The study, which attracted 437 respondents from across the globe, finds a concerted shift in attitudes, including an overall upturn in business and budget sentiment compared to the first two waves of the survey, which took place in March and May, respectively. All of the results can be viewed via the interactive slides in this story, with further coverage to follow this week.
In-house communications budgets, in particular, appear to have rebounded during the past four months. Just 32% of clients now predict a decrease in their communications budget, compared to 45% in May.
On the agency side, meanwhile, 53% of firms report a loss of earnings due to Covid-19, compared to more than three-quarters of respondents that predicted such an outcome in March and May. A similarly reduced proportion (35% vs 58% in May) said they implemented a hiring freeze, while support for pay cuts (27%, down from 42%) and layoffs (22%, down from 34%) has also dropped considerably.
Encouragingly, 25% of agency respondents report increased business as a result of Covid-19, up 11 points since May, while 16% point to a negligible business impact from the global pandemic, up from 7% earlier in the year.
That sense of optimism is reinforced by client attitudes towards hiring external counsel. 34% of in-house respondents are more likely to hire external counsel now, a jump of 23 points compared to four months ago.
So far, according to agency respondents, the downturn continues to result mostly in delayed/cancelled campaigns (71%). Agencies are seeing similar levels of retainer reductions (52% vs 56% in May), although payment delays have improved (29% vs 41%). 43% report increased work, slightly up on 39% in May.
“The results spell welcome relief for the industry because they are much more positive on every aspect we measure,” said Stickybeak founder David Brain. “That doesn’t mean it’s not still tough or that there won’t be further victims, but it does look as if the worst is behind us for now.”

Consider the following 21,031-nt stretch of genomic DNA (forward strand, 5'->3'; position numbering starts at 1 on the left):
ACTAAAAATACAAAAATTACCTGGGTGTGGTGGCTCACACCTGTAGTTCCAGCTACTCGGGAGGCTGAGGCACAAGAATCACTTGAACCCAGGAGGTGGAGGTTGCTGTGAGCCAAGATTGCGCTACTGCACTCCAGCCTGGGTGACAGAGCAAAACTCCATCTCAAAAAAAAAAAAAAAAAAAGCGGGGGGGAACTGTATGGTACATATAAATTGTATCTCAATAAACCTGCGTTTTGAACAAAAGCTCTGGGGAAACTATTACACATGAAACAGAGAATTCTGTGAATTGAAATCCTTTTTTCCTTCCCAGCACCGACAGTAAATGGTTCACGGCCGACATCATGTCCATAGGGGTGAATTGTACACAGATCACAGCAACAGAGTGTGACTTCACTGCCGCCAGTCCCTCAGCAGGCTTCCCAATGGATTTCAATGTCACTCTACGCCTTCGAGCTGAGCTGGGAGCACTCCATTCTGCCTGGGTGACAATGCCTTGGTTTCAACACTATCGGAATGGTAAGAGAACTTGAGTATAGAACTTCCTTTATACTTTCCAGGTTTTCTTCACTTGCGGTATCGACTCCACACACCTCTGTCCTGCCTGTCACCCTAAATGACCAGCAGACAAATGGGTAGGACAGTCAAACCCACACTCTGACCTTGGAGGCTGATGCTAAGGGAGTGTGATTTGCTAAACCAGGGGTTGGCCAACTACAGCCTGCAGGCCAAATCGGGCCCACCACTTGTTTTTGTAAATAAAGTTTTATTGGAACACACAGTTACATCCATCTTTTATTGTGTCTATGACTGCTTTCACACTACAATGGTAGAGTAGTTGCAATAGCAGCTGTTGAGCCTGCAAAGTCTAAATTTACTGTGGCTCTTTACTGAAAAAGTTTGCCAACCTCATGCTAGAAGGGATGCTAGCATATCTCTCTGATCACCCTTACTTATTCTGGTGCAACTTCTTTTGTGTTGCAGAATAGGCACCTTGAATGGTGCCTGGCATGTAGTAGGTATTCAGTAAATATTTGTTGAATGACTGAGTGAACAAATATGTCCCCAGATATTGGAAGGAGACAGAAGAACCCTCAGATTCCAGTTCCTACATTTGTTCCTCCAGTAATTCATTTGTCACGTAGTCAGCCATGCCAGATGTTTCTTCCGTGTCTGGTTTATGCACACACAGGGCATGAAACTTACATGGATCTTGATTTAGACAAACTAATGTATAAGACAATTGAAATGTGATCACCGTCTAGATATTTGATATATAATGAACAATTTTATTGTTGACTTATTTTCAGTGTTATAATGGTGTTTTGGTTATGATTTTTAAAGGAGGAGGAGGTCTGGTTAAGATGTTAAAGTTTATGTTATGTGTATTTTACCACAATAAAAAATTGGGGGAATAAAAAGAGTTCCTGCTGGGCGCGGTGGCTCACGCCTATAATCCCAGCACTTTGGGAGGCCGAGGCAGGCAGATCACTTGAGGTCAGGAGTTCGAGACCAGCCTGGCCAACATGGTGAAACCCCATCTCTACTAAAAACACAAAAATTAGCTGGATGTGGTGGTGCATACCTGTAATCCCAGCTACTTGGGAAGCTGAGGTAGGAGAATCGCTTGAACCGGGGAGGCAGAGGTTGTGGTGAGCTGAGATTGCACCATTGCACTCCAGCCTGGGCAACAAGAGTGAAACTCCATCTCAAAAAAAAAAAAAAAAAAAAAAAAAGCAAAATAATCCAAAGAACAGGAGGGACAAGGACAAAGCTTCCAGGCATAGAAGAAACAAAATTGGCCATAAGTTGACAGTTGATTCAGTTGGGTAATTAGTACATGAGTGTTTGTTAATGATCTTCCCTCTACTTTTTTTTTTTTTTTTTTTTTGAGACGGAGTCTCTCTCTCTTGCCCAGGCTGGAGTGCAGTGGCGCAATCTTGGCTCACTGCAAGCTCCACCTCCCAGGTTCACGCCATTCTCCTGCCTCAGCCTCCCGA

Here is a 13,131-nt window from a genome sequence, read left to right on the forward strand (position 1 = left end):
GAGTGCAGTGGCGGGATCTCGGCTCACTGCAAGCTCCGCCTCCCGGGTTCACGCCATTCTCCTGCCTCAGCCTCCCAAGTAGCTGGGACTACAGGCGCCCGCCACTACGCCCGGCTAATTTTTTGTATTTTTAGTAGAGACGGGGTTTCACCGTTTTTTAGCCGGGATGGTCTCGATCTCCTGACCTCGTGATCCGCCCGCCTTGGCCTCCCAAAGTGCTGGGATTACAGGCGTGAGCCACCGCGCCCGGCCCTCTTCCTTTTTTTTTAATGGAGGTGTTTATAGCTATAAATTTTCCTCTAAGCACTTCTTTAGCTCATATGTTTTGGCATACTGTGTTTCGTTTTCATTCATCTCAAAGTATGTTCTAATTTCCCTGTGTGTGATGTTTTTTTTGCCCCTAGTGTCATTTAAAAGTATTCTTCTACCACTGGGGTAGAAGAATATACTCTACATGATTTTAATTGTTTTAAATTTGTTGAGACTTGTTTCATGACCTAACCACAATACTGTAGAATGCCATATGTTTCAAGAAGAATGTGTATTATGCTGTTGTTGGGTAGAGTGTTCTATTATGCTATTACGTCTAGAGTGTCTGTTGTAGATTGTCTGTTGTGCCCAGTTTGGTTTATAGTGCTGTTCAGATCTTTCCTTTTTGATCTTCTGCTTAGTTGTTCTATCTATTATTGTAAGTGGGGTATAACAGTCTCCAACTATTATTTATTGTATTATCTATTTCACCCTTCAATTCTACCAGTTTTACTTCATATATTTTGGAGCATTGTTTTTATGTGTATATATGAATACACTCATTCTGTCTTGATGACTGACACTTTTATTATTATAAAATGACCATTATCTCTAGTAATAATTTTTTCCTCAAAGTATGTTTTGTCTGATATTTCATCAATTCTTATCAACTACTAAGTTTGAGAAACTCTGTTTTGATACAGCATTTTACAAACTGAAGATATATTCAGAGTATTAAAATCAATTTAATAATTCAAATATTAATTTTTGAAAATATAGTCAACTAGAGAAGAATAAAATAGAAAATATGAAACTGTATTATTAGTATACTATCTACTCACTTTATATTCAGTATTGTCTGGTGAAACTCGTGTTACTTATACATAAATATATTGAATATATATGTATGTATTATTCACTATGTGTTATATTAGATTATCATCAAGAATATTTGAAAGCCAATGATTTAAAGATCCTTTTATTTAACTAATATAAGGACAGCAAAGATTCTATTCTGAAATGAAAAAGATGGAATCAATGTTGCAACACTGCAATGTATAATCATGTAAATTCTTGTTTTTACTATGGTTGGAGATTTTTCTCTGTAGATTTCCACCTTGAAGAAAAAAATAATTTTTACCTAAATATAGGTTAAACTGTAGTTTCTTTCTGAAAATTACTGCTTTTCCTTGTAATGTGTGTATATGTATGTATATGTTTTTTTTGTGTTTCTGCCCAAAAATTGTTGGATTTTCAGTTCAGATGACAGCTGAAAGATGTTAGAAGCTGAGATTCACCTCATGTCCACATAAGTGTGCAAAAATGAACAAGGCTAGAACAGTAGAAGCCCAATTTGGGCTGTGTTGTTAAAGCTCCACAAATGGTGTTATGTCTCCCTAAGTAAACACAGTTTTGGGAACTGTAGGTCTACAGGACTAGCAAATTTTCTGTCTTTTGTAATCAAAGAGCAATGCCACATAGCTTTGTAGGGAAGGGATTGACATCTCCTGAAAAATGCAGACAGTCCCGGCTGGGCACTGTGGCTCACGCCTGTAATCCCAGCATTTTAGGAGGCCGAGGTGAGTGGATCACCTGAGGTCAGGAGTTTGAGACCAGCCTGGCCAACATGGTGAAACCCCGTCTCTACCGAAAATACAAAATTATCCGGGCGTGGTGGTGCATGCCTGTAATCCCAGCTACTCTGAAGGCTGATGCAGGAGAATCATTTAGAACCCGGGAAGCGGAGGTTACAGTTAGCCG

Renewed business confidence is also indicated by the communications challenges facing clients. Workplace disruption (47%) regains the top spot it held in March, after being overtaken by customer disruption and sales/earnings concerns in May. Staff health also rises eight points to 44% while there is a corresponding decrease in those that cite layoffs (15%) as a challenge.
Even so, while employees remain the top priority for in-house respondents right now (39%), only 43% of agencies and 20% of clients report increased demand for employee engagement consulting. Indeed, 17% of clients say they are reducing employee engagement services from agencies, which may suggest that they are increasingly confident of their ability to handle the workplace changes that have ensued in 2020.
When it comes to specific services that clients are seeking, there is further cause for positivity. Only 30% of clients select ‘none’ compared to 40% in May, when it was the most popular choice. Instead, public affairs and corporate communications (33% each) now top the list, according to in-house respondents, while agencies point to corporate comms (72%) and crisis counsel (67%) as the top two services clients are seeking today.
Agencies report that consumer/brand marketing remains the hardest hit sector, with 55% making it the most popular choice under services that are being reduced, although that proportion reflects a 24 point increase in sentiment since May.
Meanwhile, a welcome development sees clients moving away from reducing agency services: 62%, by far the highest proportion, say that they are not reducing any agency services, compared to 38% in May — when they selected consumer/brand marketing as top choice. Instead only 16% point to a reduction in consumer/brand spend now.
“I’m still struck by the resilience our industry derives from its flexibility,” added Brain. “Most agencies and in-house teams seem to have been able to switch focus to the new areas of business priority like back-to-work issues and customer disruption as well the perennial tasks like revenue growth. Sometimes PR’s pragmatic and more generalist business advice approach is seen as a weakness. Not in this pandemic it appears.”